Better skin grafts inspired by parasitic worm

Taking a reluctant look at parasites — those creatures that invade our bodies, attach themselves to us and feed off of us — they seem to have developed with a strategy in mind of being as diabolical as they can possibly be in their efforts to cling on to their host.

A group of researchers at the Brigham and Women's Hospital (BWH) in Boston have taken a close look at the methods of one particular parasite, though, and have come up with a new way of attaching skin grafts that far surpasses the strength and safety of the surgical staples currently used.

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The species they took their inspiration from is a spiny-headed parasitic worm, known as Pomphorhynchus laevis, that lives in the intestines of fish. According to an article from Science Daily, this worm attaches itself by spearing its 'cactus-like' head through the inside wall of the intestine and then plumping it up so that it's bigger than the hole it made. Imitating this, the researchers came up with a 'microneedle adhesive' that works in the same way.

The adhesive patch has rows of tiny hard-plastic needles, with the tips of the needles composed of a substance that is rigid when it's dry, but that swells in contact with water. Thus, when this patch is applied, the needles easily pierce into the tissue, and the patch is locked into place as the tips expand when they contact the water inside the tissue.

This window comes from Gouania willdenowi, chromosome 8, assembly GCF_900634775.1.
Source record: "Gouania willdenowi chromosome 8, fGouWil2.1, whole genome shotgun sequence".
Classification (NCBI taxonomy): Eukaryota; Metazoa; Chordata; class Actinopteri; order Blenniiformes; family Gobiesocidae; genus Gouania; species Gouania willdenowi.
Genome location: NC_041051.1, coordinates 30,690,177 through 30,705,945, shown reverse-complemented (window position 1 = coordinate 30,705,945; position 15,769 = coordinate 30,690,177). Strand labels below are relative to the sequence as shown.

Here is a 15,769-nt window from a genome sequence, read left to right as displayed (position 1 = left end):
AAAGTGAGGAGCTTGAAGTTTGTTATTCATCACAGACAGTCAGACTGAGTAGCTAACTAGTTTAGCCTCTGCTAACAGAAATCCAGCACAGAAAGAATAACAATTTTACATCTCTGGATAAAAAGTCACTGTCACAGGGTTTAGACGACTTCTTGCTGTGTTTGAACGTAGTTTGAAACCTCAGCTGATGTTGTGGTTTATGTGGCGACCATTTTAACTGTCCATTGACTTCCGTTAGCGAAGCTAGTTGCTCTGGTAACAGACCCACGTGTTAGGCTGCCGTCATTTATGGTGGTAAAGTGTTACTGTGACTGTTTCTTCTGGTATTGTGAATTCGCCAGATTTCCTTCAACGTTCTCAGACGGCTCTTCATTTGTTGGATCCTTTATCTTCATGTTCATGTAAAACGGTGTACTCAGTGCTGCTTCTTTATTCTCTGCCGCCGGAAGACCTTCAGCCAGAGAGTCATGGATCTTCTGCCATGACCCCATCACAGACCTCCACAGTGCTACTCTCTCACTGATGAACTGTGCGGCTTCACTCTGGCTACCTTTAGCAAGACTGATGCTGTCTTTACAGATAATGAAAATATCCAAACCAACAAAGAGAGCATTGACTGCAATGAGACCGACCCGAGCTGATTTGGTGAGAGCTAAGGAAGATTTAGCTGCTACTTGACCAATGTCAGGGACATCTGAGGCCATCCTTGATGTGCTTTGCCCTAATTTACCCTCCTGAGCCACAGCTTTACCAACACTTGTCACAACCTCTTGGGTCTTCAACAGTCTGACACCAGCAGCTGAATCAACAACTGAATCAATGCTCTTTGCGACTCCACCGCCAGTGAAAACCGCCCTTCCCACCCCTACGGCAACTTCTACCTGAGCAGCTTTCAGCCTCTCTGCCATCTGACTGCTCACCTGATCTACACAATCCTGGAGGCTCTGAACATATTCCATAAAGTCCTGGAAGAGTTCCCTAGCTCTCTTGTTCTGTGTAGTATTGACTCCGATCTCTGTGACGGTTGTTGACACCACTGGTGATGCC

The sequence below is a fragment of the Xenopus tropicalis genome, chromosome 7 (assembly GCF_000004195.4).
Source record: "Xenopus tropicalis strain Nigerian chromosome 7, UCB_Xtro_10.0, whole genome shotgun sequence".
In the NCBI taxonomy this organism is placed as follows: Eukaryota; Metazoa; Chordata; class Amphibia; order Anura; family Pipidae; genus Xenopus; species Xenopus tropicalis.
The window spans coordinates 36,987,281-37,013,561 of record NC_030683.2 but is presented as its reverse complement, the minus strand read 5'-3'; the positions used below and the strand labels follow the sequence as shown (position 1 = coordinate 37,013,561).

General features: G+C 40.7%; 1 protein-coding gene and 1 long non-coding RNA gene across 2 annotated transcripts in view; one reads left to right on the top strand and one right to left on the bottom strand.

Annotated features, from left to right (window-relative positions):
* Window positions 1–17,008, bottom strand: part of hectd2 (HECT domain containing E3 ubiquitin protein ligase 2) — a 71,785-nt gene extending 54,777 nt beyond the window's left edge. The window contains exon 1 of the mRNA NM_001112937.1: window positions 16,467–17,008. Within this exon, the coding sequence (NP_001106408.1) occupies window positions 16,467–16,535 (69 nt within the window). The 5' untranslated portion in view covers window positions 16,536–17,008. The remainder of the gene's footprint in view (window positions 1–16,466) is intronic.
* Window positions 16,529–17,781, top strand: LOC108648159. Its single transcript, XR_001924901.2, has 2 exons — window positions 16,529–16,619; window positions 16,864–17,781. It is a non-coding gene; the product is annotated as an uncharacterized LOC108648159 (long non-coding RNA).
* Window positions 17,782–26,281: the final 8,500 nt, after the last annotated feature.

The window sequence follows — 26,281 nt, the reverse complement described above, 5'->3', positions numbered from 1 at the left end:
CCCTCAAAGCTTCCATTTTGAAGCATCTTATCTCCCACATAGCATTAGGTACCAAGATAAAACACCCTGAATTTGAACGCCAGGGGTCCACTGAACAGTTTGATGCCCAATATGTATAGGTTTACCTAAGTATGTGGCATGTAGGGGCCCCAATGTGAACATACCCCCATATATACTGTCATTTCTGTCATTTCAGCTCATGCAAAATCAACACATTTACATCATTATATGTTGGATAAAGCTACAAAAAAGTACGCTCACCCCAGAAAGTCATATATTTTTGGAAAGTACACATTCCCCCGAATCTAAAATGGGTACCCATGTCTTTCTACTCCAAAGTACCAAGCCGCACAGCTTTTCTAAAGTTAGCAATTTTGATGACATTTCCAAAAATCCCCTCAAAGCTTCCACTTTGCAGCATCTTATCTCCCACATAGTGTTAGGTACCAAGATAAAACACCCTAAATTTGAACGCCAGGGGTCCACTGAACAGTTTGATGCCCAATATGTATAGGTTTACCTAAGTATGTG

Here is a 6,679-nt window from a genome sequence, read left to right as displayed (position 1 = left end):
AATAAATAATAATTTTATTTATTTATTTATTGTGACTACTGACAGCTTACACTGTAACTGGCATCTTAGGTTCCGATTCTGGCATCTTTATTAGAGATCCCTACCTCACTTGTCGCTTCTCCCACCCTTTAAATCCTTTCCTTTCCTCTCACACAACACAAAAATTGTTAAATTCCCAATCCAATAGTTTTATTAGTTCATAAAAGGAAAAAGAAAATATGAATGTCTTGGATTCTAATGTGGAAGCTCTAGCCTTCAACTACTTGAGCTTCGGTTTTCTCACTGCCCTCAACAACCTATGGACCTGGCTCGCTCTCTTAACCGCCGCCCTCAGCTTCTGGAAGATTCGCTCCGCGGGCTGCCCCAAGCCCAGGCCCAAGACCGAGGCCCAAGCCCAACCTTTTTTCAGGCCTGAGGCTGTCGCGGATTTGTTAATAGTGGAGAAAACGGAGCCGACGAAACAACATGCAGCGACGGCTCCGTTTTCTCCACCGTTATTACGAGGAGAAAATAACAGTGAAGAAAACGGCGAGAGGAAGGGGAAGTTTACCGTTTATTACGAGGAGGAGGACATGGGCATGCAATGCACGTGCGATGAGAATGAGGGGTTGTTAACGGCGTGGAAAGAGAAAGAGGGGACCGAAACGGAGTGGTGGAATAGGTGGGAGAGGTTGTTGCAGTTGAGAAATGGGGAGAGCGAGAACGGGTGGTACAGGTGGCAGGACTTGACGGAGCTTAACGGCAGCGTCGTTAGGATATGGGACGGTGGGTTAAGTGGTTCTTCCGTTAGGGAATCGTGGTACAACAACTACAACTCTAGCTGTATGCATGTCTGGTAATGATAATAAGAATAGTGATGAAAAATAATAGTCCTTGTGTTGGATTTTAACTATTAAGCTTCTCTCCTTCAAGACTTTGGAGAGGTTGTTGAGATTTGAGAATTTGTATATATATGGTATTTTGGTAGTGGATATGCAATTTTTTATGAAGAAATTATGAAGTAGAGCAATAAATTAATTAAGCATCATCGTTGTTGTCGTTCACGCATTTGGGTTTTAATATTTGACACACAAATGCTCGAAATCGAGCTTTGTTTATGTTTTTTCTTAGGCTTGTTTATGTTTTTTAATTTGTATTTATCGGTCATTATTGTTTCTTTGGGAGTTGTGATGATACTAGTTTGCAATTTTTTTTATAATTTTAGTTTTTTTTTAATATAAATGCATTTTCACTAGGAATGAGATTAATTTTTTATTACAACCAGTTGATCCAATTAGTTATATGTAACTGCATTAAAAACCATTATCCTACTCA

Not only are these new adhesive patches stronger than surgical staples, but they will also be safer, as the small holes created by the needles are immediately sealed when the material expands to hold the patch in place. This will prevent bacteria from getting in and causing an infection, which still remains a possibility with staples (although apparently a lower possibility than other methods).

"The unique design allows the needles to stick to soft tissues with minimal damage to the tissues. Moreover, when it comes time to remove the adhesive, compared to staples, there is less trauma inflicted to the tissue, blood and nerves, as well as a reduced risk of infection," said Professor Jeffrey Karp, of the Karp Laboratory, according to Science Daily.

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While it's still disturbing to think of how some creatures have developed these insidious ways of living, it's inspiring to see how we can adapt those ways to help medical science better treat our sick and injured.

(Photo courtesy: Harvard Medical School/Jeffrey Karp)

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